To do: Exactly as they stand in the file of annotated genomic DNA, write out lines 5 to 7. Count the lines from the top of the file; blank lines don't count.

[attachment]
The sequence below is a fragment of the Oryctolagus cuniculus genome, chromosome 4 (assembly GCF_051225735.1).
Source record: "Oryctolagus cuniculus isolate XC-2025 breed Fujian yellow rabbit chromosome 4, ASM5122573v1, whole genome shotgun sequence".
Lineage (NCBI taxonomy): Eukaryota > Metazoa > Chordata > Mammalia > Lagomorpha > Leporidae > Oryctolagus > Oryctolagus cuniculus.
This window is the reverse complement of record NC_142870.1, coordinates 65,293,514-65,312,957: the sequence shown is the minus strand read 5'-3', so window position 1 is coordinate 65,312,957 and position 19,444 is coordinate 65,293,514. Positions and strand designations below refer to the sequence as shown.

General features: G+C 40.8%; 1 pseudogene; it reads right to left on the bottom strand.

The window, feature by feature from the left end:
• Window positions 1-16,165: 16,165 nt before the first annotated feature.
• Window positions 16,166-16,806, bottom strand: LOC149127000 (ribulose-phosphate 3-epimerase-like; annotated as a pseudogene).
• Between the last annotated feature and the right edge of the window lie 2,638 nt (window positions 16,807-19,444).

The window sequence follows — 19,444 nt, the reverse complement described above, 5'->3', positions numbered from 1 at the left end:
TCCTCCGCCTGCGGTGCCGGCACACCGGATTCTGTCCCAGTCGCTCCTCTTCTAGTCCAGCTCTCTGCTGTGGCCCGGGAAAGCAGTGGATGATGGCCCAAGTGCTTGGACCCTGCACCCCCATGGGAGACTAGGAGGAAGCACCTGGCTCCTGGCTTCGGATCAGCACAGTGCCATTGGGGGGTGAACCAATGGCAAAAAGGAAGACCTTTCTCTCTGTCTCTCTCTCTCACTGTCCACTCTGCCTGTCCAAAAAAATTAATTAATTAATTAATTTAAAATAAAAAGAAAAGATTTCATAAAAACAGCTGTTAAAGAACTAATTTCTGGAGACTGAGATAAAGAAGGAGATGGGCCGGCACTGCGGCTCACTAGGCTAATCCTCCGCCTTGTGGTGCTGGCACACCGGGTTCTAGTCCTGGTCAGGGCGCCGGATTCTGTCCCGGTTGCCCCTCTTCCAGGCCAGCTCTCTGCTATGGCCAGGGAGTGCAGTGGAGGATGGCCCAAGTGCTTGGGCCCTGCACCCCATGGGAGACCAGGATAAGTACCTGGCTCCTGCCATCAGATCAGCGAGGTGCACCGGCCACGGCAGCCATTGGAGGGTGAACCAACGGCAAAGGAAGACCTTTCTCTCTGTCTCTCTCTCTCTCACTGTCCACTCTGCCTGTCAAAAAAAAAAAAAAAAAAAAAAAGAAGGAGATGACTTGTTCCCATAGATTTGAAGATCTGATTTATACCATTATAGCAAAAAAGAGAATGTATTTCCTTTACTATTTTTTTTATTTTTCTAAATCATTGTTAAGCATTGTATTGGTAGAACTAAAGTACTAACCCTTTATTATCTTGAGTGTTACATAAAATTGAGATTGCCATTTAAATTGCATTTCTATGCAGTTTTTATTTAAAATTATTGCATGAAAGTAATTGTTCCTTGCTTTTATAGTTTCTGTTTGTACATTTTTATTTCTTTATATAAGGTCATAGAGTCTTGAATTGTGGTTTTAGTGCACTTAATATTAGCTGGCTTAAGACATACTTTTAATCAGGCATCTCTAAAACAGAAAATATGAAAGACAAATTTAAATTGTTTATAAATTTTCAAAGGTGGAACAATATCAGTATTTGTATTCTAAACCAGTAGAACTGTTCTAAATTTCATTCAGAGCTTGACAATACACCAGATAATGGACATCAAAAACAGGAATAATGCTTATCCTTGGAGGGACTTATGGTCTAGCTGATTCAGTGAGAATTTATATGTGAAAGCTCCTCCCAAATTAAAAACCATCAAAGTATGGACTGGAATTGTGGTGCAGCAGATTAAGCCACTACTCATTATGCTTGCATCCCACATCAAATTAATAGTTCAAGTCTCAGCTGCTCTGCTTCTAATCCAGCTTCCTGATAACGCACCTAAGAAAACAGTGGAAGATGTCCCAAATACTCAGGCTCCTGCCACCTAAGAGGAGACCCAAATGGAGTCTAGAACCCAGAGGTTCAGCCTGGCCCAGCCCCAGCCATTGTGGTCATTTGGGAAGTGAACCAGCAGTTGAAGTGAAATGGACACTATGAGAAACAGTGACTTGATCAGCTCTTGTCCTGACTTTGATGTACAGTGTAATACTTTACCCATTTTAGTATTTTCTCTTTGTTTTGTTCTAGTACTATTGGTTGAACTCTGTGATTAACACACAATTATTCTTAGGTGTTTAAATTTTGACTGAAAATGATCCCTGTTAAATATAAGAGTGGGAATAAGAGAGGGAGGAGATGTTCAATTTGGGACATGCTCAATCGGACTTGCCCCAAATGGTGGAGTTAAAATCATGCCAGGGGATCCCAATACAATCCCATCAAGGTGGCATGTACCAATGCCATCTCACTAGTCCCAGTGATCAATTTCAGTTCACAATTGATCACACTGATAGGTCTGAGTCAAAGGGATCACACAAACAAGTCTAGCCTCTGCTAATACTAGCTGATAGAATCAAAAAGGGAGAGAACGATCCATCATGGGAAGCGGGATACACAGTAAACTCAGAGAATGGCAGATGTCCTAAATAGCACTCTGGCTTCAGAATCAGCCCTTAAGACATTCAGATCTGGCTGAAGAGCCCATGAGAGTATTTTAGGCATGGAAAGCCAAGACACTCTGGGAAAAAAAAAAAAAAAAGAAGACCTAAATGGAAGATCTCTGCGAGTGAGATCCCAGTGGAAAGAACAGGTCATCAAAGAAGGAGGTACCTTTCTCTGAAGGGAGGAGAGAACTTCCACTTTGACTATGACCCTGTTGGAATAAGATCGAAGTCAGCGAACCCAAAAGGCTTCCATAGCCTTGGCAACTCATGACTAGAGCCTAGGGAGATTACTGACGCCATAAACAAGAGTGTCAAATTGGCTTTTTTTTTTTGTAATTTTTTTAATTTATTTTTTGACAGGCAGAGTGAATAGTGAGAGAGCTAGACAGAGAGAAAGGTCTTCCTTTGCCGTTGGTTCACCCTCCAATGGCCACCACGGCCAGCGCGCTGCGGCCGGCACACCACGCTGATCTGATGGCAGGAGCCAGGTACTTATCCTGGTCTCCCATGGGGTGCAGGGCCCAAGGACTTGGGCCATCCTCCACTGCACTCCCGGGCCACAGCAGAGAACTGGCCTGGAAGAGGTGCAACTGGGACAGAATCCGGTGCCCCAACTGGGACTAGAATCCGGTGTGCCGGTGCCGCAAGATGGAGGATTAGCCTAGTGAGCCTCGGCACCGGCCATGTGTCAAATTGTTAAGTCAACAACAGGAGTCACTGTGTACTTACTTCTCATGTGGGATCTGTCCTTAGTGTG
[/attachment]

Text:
General features: G+C 40.8%; 1 pseudogene; it reads right to left on the bottom strand.

The window, feature by feature from the left end:
• Window positions 1-16,165: 16,165 nt before the first annotated feature.